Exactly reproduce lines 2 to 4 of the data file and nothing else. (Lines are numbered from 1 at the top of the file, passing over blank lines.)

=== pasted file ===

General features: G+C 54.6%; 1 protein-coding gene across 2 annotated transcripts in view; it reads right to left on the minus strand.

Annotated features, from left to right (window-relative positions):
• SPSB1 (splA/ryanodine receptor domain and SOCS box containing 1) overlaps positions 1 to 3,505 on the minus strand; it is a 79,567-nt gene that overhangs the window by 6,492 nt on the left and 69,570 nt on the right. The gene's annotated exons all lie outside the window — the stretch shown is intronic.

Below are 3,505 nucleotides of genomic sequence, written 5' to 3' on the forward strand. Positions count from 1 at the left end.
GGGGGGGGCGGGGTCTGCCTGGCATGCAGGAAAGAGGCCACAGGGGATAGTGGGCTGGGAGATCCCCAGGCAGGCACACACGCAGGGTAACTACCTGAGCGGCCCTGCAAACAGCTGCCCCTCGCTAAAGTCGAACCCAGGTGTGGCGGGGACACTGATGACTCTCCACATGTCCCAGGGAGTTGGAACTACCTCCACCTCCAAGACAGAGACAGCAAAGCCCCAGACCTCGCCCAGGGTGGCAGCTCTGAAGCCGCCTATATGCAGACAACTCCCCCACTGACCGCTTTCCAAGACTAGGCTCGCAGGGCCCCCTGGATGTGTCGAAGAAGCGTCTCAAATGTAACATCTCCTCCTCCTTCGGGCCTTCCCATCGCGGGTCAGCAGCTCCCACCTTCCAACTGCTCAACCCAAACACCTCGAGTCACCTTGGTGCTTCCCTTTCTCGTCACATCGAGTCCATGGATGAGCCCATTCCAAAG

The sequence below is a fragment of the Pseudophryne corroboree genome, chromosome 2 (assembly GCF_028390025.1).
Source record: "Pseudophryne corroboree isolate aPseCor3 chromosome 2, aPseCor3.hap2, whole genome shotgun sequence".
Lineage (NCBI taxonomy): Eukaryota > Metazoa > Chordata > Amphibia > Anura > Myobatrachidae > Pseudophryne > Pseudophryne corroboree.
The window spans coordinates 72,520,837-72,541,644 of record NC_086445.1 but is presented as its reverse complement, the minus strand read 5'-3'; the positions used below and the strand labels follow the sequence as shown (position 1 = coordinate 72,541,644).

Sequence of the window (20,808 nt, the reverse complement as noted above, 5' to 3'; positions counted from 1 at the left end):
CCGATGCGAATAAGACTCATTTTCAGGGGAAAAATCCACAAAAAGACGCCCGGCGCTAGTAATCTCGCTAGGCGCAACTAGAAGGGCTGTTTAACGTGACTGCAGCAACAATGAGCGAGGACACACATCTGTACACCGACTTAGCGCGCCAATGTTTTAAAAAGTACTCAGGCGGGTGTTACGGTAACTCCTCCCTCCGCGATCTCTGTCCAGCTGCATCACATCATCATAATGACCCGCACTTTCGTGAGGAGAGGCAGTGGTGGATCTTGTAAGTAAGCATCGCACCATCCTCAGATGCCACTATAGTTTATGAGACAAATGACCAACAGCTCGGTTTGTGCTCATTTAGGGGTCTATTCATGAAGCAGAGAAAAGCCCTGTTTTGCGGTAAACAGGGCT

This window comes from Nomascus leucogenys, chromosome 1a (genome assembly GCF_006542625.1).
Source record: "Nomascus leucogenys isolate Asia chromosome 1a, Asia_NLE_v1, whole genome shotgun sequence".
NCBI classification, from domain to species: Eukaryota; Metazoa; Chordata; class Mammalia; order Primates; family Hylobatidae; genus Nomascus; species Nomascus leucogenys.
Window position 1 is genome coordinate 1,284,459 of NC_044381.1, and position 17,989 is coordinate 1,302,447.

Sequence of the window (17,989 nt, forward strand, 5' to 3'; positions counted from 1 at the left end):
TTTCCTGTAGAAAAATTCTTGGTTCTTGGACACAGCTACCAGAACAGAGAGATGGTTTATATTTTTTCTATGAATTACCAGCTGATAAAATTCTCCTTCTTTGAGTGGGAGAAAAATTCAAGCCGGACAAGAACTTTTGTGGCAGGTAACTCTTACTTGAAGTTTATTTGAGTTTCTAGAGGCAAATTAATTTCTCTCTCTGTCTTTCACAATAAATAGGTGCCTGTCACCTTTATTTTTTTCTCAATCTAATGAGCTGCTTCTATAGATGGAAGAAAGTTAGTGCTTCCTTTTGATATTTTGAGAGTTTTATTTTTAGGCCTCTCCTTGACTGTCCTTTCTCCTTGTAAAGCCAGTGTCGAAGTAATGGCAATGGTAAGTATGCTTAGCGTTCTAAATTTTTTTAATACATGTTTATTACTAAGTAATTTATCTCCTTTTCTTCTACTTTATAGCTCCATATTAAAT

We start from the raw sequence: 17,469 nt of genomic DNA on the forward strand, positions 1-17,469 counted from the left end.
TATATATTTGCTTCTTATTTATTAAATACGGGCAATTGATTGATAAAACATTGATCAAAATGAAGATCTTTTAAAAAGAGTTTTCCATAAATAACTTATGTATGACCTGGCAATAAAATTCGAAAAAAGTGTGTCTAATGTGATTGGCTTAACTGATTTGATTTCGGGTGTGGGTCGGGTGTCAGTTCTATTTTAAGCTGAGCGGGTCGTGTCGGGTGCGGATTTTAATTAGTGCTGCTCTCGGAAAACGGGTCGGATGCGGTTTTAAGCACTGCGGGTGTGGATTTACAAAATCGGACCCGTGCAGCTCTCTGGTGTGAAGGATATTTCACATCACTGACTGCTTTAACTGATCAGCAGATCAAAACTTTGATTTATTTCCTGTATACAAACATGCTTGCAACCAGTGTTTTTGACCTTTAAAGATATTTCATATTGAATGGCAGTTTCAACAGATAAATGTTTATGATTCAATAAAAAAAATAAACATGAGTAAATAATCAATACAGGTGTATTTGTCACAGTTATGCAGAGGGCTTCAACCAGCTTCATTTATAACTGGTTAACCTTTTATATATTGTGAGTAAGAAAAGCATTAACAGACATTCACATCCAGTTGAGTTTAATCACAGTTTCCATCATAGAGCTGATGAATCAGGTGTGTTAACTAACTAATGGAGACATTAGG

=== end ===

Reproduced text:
Annotated features, from left to right (window-relative positions):
• SPSB1 (splA/ryanodine receptor domain and SOCS box containing 1) overlaps positions 1 to 3,505 on the minus strand; it is a 79,567-nt gene that overhangs the window by 6,492 nt on the left and 69,570 nt on the right. The gene's annotated exons all lie outside the window — the stretch shown is intronic.

Below are 3,505 nucleotides of genomic sequence, written 5' to 3' on the forward strand. Positions count from 1 at the left end.